NCAR/UCAR hosts international atmospheric chemistry group

Partnership with private sector key to building community at this year's event

November 10, 2016 | Scientists at a recent international conference co-sponsored by NCAR|UCAR explored the latest research into such issues as urban air quality, the impact of drought on ozone, and the influence of emissions on climate.

The 14th International Global Atmospheric Chemistry Science Conference (IGAC 2016) marked the first time the event has been hosted by NCAR|UCAR. Nearly 500 of the world's top research scientists in atmospheric chemistry attended the weeklong conference in Breckenridge.

Themes this year included the impacts of urbanization, agriculture, and energy systems on atmospheric chemistry, as well as the relationships between atmospheric gases, particles, and climate change.

Research scientists from 36 countries participated in the conference. About 200 participants, or 40 percent, were early career or student scientists.

Scientists listen to talk at 2016 IGAC in Breckenridge
Research scientists from 36 countries attended the 2016 International Global Atmospheric Chemistry conference in Breckenridge. It was the first time the event had been hosted by NCAR|UCAR. (©UCAR. Photo by Carlye Calvin. This image is freely available for media & nonprofit use.)

The biennial conference covers topics relevant not only to the research community, but also to the private sector, and nearly a dozen businesses contributed funding and in-kind donations to help defray conference costs. The conference was coordinated by two UCAR Community Programs that have joined forces: the Joint Office for Science Support and Visiting Scientist Programs, and by NCAR's Atmospheric Chemistry Observations & Modeling lab (ACOM). The local organizing committee also was supported by Colorado State University, the National Oceanic and Atmospheric Administration, and the University of Colorado Boulder.

"This conference became a great example of community building across different sectors," said Jill Reisdorf,  JOSS project coordinator. "The private sector sponsors really wanted to interact with the scientists because it helps them improve their products."

Take, for example, Picarro Inc., which provides instruments to measure greenhouse gases and other particles.

"For Picarro, it is important to understand the applications of our instruments and to receive first-hand feedback from the end users," said Milos Markovic, regional sales manager for the California-based company. He said the balance of poster sessions, technical talks, and social events provided a number of opportunities to interact with current and potential customers.

NCAR/ACOM scientist Christine Wiedinmyer, who led the organizing committee with Reisdorf, said one of the conference's big benefits is how it connects expertise across career levels. "This biennial conference provides excellent opportunities for senior scientists to interact with junior scientists," she said.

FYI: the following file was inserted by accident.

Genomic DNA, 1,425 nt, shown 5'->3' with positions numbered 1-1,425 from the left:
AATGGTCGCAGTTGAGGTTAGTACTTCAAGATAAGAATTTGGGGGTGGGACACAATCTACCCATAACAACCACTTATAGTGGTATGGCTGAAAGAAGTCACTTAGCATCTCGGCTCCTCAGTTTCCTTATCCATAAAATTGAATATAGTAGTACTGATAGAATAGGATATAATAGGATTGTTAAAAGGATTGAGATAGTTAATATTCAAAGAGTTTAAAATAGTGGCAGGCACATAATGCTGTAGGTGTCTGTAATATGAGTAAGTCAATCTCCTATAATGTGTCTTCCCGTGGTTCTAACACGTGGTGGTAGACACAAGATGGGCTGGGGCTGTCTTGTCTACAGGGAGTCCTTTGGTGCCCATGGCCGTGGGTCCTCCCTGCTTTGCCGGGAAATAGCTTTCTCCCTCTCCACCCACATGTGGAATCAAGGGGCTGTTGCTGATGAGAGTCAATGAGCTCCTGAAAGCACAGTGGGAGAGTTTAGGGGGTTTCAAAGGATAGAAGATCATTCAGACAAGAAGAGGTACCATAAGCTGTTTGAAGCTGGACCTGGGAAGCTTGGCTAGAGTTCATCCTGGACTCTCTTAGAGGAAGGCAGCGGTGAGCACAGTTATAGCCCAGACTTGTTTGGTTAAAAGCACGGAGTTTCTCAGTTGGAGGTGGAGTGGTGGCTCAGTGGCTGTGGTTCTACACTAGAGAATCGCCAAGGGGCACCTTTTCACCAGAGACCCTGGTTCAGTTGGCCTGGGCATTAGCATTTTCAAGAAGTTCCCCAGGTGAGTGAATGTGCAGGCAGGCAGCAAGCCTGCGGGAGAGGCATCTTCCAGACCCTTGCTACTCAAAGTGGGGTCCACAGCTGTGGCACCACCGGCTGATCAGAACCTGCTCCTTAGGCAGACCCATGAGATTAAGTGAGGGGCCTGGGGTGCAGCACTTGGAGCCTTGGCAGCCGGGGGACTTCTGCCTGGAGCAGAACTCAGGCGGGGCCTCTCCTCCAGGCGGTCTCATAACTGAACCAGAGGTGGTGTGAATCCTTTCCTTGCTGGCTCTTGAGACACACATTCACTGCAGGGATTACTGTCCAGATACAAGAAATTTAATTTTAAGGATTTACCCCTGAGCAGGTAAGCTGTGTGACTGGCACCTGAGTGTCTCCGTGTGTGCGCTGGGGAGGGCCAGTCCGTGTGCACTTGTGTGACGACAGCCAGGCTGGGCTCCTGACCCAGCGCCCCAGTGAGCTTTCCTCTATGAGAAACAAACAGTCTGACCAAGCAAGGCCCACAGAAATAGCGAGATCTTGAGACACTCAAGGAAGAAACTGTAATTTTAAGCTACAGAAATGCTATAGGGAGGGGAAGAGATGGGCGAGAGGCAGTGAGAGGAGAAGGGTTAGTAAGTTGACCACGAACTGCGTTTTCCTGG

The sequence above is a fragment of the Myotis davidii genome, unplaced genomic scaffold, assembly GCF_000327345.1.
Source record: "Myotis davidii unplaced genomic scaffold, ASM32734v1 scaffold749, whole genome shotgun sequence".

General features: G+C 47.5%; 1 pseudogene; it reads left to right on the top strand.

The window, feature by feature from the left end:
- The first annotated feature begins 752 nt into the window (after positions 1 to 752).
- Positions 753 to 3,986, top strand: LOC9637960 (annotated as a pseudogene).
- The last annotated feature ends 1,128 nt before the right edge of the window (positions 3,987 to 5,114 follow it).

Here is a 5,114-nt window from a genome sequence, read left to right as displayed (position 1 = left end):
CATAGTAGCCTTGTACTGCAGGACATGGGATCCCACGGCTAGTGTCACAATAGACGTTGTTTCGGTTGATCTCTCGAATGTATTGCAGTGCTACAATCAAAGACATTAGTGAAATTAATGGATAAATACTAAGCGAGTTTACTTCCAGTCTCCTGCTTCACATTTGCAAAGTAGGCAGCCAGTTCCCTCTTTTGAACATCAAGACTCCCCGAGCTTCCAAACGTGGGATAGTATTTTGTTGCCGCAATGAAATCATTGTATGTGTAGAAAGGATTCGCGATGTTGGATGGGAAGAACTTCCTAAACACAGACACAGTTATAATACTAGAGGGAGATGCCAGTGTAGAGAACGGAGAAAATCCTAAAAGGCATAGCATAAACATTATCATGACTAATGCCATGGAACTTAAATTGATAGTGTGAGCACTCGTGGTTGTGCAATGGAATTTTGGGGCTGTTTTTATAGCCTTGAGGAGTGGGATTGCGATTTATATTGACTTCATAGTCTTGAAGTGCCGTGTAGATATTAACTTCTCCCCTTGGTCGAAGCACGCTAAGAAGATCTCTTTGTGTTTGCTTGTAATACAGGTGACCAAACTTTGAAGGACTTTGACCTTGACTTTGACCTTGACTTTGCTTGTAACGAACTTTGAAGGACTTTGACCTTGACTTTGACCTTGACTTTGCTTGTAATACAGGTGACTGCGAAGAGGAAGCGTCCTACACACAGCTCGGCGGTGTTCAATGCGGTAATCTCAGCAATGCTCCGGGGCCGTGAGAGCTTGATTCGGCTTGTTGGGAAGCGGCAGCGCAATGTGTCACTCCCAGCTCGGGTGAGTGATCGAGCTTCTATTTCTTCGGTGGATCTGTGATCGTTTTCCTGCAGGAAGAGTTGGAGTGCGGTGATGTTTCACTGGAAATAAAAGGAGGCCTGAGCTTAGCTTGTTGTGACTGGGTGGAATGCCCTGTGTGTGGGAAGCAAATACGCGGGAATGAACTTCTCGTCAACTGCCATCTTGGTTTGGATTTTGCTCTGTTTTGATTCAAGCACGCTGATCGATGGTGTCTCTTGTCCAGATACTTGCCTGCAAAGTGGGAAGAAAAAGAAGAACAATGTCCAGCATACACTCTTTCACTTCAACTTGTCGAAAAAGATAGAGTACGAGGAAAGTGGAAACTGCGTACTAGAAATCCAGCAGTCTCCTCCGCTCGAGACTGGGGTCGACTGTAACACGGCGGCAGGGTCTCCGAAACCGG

This was the first IGAC conference for Catherine Scott, a research fellow at the University of Leeds in England. "As an early career scientist, I found the opportunity to present my research to a substantial portion of the atmospheric composition community really valuable. It was great to get feedback from them and also to hear about the wide variety of atmospheric science going on around the world."

IGAC's mission is to facilitate research that leads toward a sustainable world, and many of the speakers stressed the importance of tackling issues relevant to society.

"Many of the presenting scientists were motivated by the desire to develop science that will be useful and relevant," Wiedinmyer said. "Each region has specific problems, but the general theme was the same."

NCAR scientists who spoke at the sessions included David Edwards, Mary Barth, and Rebecca Buchholz, all from ACOM.

The 2018 IGAC conference will be held in Japan.


Writer/Contact

Jeff Smith, Science Writer and Public Information Officer

Nonprofit and government agency sponsors

American Geophysical Union; Colorado State University; Lawrence Berkeley National Lab, Earth & Environmental Sciences Division; CIRES (Cooperative Institute for Research in Environmental Sciences); National Center for Atmospheric Research; National Oceanic and Atmospheric Administration; National Science Foundation; NASA; the Science Council of Japan; U.S. Department of Energy; the University Corporation for Atmospheric Research; and the World Meteorological Society and its Global Atmosphere Watch.

Private sector sponsors

Aerodyne Research Inc.; Ball; Droplet Measurement Technologies; Elementa; Handix Scientific; Harris; Hills-Scientific; Ionicon; New Belgium Brewing; Picarro; and 2B Technologies.